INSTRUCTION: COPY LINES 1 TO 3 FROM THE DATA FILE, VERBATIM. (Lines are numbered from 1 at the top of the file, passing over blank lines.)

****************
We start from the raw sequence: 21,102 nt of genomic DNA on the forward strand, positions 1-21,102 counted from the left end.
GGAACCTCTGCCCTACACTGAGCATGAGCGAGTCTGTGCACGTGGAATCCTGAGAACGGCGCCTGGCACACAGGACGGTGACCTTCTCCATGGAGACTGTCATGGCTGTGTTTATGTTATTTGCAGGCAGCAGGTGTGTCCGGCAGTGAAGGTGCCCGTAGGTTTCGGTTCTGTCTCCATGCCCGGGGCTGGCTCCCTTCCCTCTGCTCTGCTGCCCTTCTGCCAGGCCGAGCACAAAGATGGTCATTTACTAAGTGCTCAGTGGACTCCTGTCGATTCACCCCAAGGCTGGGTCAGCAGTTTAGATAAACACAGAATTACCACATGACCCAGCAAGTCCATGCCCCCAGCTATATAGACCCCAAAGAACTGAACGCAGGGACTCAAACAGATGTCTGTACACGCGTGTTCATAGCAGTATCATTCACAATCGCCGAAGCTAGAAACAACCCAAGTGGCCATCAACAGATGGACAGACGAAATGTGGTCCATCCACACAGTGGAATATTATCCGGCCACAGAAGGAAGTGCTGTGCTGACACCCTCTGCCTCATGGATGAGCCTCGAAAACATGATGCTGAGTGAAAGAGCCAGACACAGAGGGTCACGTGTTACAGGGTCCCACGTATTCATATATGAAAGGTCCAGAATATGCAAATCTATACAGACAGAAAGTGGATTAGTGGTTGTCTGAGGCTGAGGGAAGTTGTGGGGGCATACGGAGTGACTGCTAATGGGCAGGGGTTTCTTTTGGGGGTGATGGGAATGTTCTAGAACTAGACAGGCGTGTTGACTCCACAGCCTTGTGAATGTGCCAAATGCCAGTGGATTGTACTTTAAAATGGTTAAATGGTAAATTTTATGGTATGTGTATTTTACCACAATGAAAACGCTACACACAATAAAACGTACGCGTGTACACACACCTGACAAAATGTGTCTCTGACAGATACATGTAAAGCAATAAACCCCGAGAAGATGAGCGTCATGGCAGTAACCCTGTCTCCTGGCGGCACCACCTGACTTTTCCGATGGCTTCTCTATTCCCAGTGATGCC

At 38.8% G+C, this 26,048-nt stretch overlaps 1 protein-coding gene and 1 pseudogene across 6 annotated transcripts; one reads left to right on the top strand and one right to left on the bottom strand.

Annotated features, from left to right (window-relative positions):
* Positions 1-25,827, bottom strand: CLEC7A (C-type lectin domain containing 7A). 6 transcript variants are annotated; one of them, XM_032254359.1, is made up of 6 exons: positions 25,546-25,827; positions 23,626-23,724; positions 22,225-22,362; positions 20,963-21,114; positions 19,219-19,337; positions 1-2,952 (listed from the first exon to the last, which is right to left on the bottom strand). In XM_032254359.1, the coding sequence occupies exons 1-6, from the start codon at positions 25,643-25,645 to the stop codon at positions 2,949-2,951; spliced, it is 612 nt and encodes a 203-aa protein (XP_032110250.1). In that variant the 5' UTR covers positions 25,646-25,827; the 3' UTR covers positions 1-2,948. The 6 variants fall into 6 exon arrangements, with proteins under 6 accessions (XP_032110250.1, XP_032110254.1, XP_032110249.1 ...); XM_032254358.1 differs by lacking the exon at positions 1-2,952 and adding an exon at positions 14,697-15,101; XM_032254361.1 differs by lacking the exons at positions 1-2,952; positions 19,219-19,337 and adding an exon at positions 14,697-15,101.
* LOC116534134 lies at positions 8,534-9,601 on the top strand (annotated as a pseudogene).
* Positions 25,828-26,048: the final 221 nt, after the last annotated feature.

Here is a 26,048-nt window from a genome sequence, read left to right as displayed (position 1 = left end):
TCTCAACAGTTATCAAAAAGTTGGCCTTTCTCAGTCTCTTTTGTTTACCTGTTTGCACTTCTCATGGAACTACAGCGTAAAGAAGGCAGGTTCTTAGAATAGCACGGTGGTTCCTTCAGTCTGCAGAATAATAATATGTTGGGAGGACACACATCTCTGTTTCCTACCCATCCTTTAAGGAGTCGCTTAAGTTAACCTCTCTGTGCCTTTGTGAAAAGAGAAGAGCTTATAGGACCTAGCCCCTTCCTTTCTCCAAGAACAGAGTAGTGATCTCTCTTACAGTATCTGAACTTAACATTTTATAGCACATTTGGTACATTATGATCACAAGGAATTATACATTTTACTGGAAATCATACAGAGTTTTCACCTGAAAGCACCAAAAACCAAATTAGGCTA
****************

We start from the raw sequence: 21,102 nt of genomic DNA on the forward strand, positions 1-21,102 counted from the left end.
GGAACCTCTGCCCTACACTGAGCATGAGCGAGTCTGTGCACGTGGAATCCTGAGAACGGCGCCTGGCACACAGGACGGTGACCTTCTCCATGGAGACTGTCATGGCTGTGTTTATGTTATTTGCAGGCAGCAGGTGTGTCCGGCAGTGAAGGTGCCCGTAGGTTTCGGTTCTGTCTCCATGCCCGGGGCTGGCTCCCTTCCCTCTGCTCTGCTGCCCTTCTGCCAGGCCGAGCACAAAGATGGTCATTTACTAAGTGCTCAGTGGACTCCTGTCGATTCACCCCAAGGCTGGGTCAGCAGTTTAGATAAACACAGAATTACCACATGACCCAGCAAGTCCATGCCCCCAGCTATATAGACCCCAAAGAACTGAACGCAGGGACTCAAACAGATGTCTGTACACGCGTGTTCATAGCAGTATCATTCACAATCGCCGAAGCTAGAAACAACCCAAGTGGCCATCAACAGATGGACAGACGAAATGTGGTCCATCCACACAGTGGAATATTATCCGGCCACAGAAGGAAGTGCTGTGCTGACACCCTCTGCCTCATGGATGAGCCTCGAAAACATGATGCTGAGTGAAAGAGCCAGACACAGAGGGTCACGTGTTACAGGGTCCCACGTATTCATATATGAAAGGTCCAGAATATGCAAATCTATACAGACAGAAAGTGGATTAGTGGTTGTCTGAGGCTGAGGGAAGTTGTGGGGGCATACGGAGTGACTGCTAATGGGCAGGGGTTTCTTTTGGGGGTGATGGGAATGTTCTAGAACTAGACAGGCGTGTTGACTCCACAGCCTTGTGAATGTGCCAAATGCCAGTGGATTGTACTTTAAAATGGTTAAATGGTAAATTTTATGGTATGTGTATTTTACCACAATGAAAACGCTACACACAATAAAACGTACGCGTGTACACACACCTGACAAAATGTGTCTCTGACAGATACATGTAAAGCAATAAACCCCGAGAAGATGAGCGTCATGGCAGTAACCCTGTCTCCTGGCGGCACCACCTGACTTTTCCGATGGCTTCTCTATTCCCAGTGATGCC

At 38.8% G+C, this 26,048-nt stretch overlaps 1 protein-coding gene and 1 pseudogene across 6 annotated transcripts; one reads left to right on the top strand and one right to left on the bottom strand.